|Publication number||US4953223 A|
|Application number||US 07/241,465|
|Publication date||Aug 28, 1990|
|Filing date||Sep 8, 1988|
|Priority date||Sep 8, 1988|
|Publication number||07241465, 241465, US 4953223 A, US 4953223A, US-A-4953223, US4953223 A, US4953223A|
|Inventors||George G. Householder|
|Original Assignee||Householder George G|
|Export Citation||BiBTeX, EndNote, RefMan|
|Patent Citations (29), Referenced by (72), Classifications (18), Legal Events (4)|
|External Links: USPTO, USPTO Assignment, Espacenet|
This invention relates to speaker systems and more particularly relates to a novel and improved speaker mounting system to facilitate adjustable mounting and orientation of a plurality of speakers or speaker components on a common support and wherein the speakers are so constructed and arranged as to greatly enhance the appearance of the system as well as to permit selective variation in the tonal quality and patterns created by the speaker system.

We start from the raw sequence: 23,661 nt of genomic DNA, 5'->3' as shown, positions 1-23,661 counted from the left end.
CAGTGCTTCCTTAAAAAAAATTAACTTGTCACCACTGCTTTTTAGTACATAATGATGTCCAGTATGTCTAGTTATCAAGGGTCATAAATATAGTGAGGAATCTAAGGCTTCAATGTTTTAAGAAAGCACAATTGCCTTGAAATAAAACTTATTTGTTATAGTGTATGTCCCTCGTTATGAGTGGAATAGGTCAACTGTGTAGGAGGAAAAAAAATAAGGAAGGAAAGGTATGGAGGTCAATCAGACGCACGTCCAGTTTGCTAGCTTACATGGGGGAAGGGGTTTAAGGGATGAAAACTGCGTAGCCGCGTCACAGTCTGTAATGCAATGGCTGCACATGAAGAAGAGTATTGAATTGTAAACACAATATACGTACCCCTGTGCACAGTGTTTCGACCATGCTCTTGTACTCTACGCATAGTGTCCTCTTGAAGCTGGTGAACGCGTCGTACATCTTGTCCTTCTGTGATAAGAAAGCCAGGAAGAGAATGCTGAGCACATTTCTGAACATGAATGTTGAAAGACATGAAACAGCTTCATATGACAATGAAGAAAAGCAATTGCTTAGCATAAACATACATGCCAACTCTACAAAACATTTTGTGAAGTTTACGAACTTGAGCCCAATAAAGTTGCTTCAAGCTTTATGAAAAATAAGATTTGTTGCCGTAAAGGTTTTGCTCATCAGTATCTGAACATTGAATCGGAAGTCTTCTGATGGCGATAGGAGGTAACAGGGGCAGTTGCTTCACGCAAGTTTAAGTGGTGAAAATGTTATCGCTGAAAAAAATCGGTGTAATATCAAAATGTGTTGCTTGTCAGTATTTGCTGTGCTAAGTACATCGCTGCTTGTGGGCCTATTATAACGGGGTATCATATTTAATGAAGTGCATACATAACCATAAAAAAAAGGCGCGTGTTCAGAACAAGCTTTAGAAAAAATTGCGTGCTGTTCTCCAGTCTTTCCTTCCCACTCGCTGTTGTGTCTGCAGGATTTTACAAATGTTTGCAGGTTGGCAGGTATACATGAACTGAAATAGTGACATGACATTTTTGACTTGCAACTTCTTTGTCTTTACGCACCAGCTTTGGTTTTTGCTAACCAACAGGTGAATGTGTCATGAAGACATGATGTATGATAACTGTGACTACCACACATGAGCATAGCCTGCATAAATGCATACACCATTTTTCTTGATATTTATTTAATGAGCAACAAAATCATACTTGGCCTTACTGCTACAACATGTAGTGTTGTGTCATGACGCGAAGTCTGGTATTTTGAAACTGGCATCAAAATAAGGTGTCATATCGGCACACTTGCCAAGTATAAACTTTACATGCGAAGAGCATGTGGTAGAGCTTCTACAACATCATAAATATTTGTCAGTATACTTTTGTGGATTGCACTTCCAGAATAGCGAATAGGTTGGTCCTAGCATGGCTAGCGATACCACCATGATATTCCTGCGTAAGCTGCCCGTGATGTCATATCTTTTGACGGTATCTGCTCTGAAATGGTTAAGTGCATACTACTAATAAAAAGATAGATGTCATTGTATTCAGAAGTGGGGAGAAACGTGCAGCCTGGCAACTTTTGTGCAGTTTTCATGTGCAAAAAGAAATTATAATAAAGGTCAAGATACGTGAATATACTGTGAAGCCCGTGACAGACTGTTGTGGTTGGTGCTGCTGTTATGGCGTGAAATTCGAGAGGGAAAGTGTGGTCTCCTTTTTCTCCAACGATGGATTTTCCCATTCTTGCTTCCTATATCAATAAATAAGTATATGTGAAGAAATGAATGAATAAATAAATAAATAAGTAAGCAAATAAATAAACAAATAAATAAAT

Numerous approaches have been taken to the positioning and arrangement of speakers in a room so as to enhance the quality of sound emanating from the speakers. The speakers may be of the monaural or stereo variety and each speaker is typically made up of a tweeter, midrange and bass or woofer component with each component typically housed in a common case or cabinet. It is known that the tonal quality of speakers may be varied through selective positioning and orientation of the individual components of the speaker as well as those systems which employ a plurality of speakers, such as, of the stereophonic and quadrophonic variety.
It has been proposed to suspend speaker systems from elongated tracks, such as, those of the type employing a bus bar or hidden conductors so that the speakers may be slidingly advanced to different suspended positions while maintaining the necessary electrical contact with the audio source. Similarly it has been proposed to suspend light fixtures in very much the same manner and to employ a combination of speakers and light fixtures powered off of a common track. For example, reference is made to U.S. Letters Pat. No. 4,475,226 to Greenberg as well as U.S. Letters Pat. Nos. 2,179,840 to Bucky and 2,203,715 to Benecke. Although these systems and others are quite functional, generally they leave much to be desired in the way of conformability for use in different room environments and especially home entertainment systems as well as in providing a wider latitude of adjustability and orientation of the speakers for different room sizes and shapes.